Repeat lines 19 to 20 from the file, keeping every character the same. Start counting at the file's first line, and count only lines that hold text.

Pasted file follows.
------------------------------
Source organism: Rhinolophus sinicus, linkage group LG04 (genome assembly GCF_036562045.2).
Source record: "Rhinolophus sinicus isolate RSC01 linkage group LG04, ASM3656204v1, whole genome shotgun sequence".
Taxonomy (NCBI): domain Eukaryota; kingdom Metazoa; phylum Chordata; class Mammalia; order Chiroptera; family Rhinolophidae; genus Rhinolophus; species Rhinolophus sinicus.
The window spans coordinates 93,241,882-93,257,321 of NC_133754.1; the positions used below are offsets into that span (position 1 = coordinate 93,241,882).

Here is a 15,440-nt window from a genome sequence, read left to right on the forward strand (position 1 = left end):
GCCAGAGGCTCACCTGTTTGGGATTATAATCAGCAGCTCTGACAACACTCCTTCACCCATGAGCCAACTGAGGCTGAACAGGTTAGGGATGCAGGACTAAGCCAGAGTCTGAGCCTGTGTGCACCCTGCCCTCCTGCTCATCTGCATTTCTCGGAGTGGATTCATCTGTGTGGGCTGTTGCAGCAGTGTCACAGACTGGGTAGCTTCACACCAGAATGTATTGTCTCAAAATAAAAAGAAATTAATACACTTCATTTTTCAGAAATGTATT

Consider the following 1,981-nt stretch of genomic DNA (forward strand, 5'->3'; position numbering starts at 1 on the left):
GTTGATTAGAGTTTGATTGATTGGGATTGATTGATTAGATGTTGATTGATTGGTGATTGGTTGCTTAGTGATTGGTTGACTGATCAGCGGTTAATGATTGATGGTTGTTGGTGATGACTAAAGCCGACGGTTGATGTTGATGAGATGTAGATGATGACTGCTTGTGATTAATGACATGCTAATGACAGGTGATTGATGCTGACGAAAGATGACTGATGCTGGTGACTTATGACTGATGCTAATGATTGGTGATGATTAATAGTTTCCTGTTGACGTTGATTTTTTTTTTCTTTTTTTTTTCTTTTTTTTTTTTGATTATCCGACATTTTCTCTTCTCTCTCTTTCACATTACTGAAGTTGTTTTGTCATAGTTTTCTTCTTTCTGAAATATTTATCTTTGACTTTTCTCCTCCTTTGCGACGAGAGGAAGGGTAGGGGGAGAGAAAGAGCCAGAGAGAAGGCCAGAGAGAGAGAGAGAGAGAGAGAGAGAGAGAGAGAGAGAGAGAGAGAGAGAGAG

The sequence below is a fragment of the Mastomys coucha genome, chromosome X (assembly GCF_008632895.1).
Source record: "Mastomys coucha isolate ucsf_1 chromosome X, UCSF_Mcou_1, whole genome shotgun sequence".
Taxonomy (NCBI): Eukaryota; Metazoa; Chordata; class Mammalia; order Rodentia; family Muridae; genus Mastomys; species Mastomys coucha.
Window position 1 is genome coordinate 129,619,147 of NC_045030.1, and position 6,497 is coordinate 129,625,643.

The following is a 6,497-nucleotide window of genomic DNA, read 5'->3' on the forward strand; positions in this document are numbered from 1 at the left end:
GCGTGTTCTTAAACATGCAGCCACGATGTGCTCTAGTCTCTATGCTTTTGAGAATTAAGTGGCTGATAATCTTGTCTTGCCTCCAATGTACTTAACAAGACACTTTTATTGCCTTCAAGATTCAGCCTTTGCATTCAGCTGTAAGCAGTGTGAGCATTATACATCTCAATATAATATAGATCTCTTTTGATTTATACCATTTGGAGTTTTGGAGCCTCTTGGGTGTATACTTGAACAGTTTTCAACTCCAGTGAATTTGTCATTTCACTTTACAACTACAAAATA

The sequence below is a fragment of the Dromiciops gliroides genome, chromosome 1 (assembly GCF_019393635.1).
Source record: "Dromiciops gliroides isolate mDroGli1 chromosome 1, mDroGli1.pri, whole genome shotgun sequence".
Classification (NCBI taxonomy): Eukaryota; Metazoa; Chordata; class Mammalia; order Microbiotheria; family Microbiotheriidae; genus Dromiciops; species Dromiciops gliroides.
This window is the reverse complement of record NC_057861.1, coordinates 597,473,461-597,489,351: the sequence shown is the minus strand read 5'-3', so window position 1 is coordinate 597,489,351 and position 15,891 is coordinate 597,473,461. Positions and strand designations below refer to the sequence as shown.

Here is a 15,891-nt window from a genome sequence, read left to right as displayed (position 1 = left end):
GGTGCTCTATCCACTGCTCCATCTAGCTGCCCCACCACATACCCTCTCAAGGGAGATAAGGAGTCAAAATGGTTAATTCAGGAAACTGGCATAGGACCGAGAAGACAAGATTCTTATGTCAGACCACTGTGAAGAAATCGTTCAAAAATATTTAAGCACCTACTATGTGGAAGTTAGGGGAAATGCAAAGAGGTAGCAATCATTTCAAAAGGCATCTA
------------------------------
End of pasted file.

Here is a 15,891-nt window from a genome sequence, read left to right as displayed (position 1 = left end):
GGTGCTCTATCCACTGCTCCATCTAGCTGCCCCACCACATACCCTCTCAAGGGAGATAAGGAGTCAAAATGGTTAATTCAGGAAACTGGCATAGGACCGAGAAGACAAGATTCTTATGTCAGACCACTGTGAAGAAATCGTTCAAAAATATTTAAGCACCTACTATGTGGAAGTTAGGGGAAATGCAAAGAGGTAGCAATCATTTCAAAAGGCATCTA